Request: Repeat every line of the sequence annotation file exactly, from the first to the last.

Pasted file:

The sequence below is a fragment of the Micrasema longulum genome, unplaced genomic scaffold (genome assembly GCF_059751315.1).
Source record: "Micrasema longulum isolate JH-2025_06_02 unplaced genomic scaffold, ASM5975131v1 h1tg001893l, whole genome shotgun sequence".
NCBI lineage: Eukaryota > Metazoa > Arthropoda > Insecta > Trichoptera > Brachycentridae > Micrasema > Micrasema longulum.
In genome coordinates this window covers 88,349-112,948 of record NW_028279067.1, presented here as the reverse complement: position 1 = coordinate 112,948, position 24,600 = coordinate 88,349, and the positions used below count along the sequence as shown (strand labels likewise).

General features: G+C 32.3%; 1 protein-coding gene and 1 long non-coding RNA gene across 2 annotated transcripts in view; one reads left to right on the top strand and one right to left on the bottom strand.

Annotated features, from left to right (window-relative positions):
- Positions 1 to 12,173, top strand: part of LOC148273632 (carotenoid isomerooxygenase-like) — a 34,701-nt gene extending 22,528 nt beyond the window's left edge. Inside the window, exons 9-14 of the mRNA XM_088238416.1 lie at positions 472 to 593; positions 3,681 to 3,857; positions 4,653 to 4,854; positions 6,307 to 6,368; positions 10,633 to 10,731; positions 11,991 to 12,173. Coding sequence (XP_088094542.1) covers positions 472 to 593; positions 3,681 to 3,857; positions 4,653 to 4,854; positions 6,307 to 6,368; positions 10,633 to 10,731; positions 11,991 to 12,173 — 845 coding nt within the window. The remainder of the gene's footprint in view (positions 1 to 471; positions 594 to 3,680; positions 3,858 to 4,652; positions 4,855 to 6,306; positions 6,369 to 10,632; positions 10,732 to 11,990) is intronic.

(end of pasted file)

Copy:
The sequence below is a fragment of the Micrasema longulum genome, unplaced genomic scaffold (genome assembly GCF_059751315.1).
Source record: "Micrasema longulum isolate JH-2025_06_02 unplaced genomic scaffold, ASM5975131v1 h1tg001893l, whole genome shotgun sequence".
NCBI lineage: Eukaryota > Metazoa > Arthropoda > Insecta > Trichoptera > Brachycentridae > Micrasema > Micrasema longulum.
In genome coordinates this window covers 88,349-112,948 of record NW_028279067.1, presented here as the reverse complement: position 1 = coordinate 112,948, position 24,600 = coordinate 88,349, and the positions used below count along the sequence as shown (strand labels likewise).

General features: G+C 32.3%; 1 protein-coding gene and 1 long non-coding RNA gene across 2 annotated transcripts in view; one reads left to right on the top strand and one right to left on the bottom strand.

Annotated features, from left to right (window-relative positions):
- Positions 1 to 12,173, top strand: part of LOC148273632 (carotenoid isomerooxygenase-like) — a 34,701-nt gene extending 22,528 nt beyond the window's left edge. Inside the window, exons 9-14 of the mRNA XM_088238416.1 lie at positions 472 to 593; positions 3,681 to 3,857; positions 4,653 to 4,854; positions 6,307 to 6,368; positions 10,633 to 10,731; positions 11,991 to 12,173. Coding sequence (XP_088094542.1) covers positions 472 to 593; positions 3,681 to 3,857; positions 4,653 to 4,854; positions 6,307 to 6,368; positions 10,633 to 10,731; positions 11,991 to 12,173 — 845 coding nt within the window. The remainder of the gene's footprint in view (positions 1 to 471; positions 594 to 3,680; positions 3,858 to 4,652; positions 4,855 to 6,306; positions 6,369 to 10,632; positions 10,732 to 11,990) is intronic.